The Supreme Court has decided that Parliament must provide statutory authorisation before the Prime Minister serves notice of the UK’s intention to withdraw from the European Union in terms of Article 50 TEU. A Bill – the European Union (Notification of Withdrawal) Bill – was presented to Parliament on 26th January 2017 and is due to complete its second and third readings by 8 February.
Lawyers will pick over the Supreme Court’s judgment for all its constitutional nuance. And as my colleague Mark Elliott explains, there is plenty in the judgment to discuss. Yet the outcome of the judgment – in strict legal terms – was always going to be narrow and technical. Either the Government could exercise prerogative powers to give notice under Article 50 or it needed statutory authorisation. Having already been embarrassed by its lack of a plan for Brexit, the Government was now being exposed by the Supreme Court as legally naked in offering a referendum without having the legal power to act on a vote for the UK to leave the EU.
Parliament must now stitch together some legal clothing to cover the Government’s bare Brexit. The Supreme Court itself indicated that Parliament could ‘content itself with a very brief statute’ [para. 122]. And indeed, the Bill presented this week to Parliament is positively skimpy. It consists of two clauses, with clause one stating:
(1) The Prime Minister may notify, under Article 50(2) of the Treaty on European
Union, the United Kingdom’s intention to withdraw from the EU.
(2) This section has effect despite any provision made by or under the European
Communities Act 1972 or any other enactment.
So has the victory of the lead claimants in the Miller case proved somewhat hollow? In media interviews this week, Gina Miller stressed that the point of the case was to ensure Parliament played its role. Yet there appeared to be a clear distinction between, on the one hand, Parliament being asked to give formal statutory authorisation to begin the withdrawal process and, on the other hand Parliament’s role in scrutinising the negotiation and conclusion of the withdrawal agreement and any other associated agreements on the UK’s future relationship with the EU. In any case, since the referendum, both Houses of Parliament and their select committees have launched enquiry after enquiry, seeking to hold the Government to account for its Brexit strategy. Noting the power which the European Parliament has to give its consent to a withdrawal agreement under Article 50, the House of Lords European Committee has been trying to ‘bootstrap Brexit’ by demanding that the UK Parliament have at least the same level of scrutiny and oversight as that of the European Parliament. Viewed in this light, it was, perhaps, less obvious what the outcome of the Supreme Court case would add to Parliamentary oversight beyond what Parliament itself was capable of achieving.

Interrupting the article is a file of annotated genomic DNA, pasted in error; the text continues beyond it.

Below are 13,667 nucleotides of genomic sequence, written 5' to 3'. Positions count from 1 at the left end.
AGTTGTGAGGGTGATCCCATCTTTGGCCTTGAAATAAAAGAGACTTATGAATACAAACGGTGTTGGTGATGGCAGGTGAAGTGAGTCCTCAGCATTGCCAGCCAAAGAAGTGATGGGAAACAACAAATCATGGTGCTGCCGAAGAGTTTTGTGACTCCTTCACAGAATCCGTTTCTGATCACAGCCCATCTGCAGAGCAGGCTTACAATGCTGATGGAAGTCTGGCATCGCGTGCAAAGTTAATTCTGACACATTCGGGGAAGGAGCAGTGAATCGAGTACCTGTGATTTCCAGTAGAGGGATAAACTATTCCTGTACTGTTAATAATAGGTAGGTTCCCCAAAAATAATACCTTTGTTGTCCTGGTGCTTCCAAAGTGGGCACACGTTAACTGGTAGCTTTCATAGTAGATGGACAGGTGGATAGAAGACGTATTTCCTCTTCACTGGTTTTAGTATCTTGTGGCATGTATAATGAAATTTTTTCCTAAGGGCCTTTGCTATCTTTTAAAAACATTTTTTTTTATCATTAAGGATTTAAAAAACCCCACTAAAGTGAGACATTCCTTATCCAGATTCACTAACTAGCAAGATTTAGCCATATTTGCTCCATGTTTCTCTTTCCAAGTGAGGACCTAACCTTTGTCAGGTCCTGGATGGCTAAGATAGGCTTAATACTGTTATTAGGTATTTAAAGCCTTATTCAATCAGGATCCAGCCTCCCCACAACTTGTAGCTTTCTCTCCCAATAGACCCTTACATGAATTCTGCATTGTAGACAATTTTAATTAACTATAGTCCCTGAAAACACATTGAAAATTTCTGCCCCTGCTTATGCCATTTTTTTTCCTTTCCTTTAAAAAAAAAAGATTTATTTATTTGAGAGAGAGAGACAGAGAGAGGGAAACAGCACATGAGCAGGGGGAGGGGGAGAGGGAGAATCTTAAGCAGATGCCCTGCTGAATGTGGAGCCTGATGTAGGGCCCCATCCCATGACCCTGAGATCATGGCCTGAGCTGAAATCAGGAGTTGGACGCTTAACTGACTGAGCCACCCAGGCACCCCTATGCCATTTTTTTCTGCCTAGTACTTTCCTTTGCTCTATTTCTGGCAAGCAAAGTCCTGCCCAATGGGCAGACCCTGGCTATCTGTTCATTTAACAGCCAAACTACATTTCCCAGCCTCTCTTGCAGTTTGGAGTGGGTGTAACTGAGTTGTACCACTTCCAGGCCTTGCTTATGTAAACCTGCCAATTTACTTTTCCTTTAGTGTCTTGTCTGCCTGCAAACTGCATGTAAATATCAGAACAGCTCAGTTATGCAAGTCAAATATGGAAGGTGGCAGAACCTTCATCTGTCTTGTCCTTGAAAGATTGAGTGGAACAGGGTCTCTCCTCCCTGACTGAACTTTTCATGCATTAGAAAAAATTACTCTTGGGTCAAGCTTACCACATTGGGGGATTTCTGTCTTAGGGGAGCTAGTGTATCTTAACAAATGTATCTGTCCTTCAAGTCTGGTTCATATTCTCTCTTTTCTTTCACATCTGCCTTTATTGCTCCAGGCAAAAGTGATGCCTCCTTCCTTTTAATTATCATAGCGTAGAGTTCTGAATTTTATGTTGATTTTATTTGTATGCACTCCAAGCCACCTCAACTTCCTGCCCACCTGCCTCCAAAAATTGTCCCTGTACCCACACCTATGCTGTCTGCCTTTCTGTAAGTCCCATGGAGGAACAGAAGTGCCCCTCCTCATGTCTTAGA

But if the Supreme Court ruling represented the law of politics, there is also a politics of law. A Bill to authorise the triggering of Article 50 was always going to bring to the fore the tension between the referendum as an exercise in direct democracy and the role of MPs in a system of representative democracy. Having provided the legal authority for a referendum, by what political authority could or should MPs collectively decide not to give the Prime Minister the authority to trigger Article 50? As a Government Bill, the Government will expect Conservative MPs to back its leader and vote to trigger Article 50. The Labour leader has given his own party a three-line whip to support the Bill, prompting one shadow Cabinet member Jo Stevens and one shadow spokesperson Tulip Siddiq to resign from the Opposition front bench. MPs from the Scottish National Party – whose MPs did not vote in favour of holding the EU referendum in the first place – will vote against the Bill. Liberal Democrat MPs have threatened to vote against the Bill unless it contains the possibility for a referendum on the final Brexit deal. Beyond the party positions, for individual MPs there is the dilemma of whether to act simply as the delegate of their constituencies – voting for or against the Bill in line with the dominant local Leave or Remain sentiments – or to act as representatives, constrained only by their conscience and the demands of party discipline. It seems likely that the Bill will be passed, but the process will expose the difficulties in reconciling the politics of the popular mandate with the politics of parliamentary democracy.
But there won’t simply be a vote on the Bill as presented to Parliament. Already amendments have been tabled seeking, amongst other things, to give Parliament the power to approve any withdrawal and future cooperation agreements; to put the role of the Joint Ministerial Committee – the forum for the representation of the interests of the devolved governments – on a statutory footing; and to suspend the coming into effect of the Act unless both Houses of Parliament have approved the Brexit White Paper which the Prime Minister has promised to place before Parliament.
And so, the political parties, MPs and the Lords will clothe the Article 50 Bill with a range of amendments which the Government will seek to remove. If we thought that the Brexit negotiations were going to be like a game of cards, we probably didn’t imagine it would be an exercise in Strip Poker.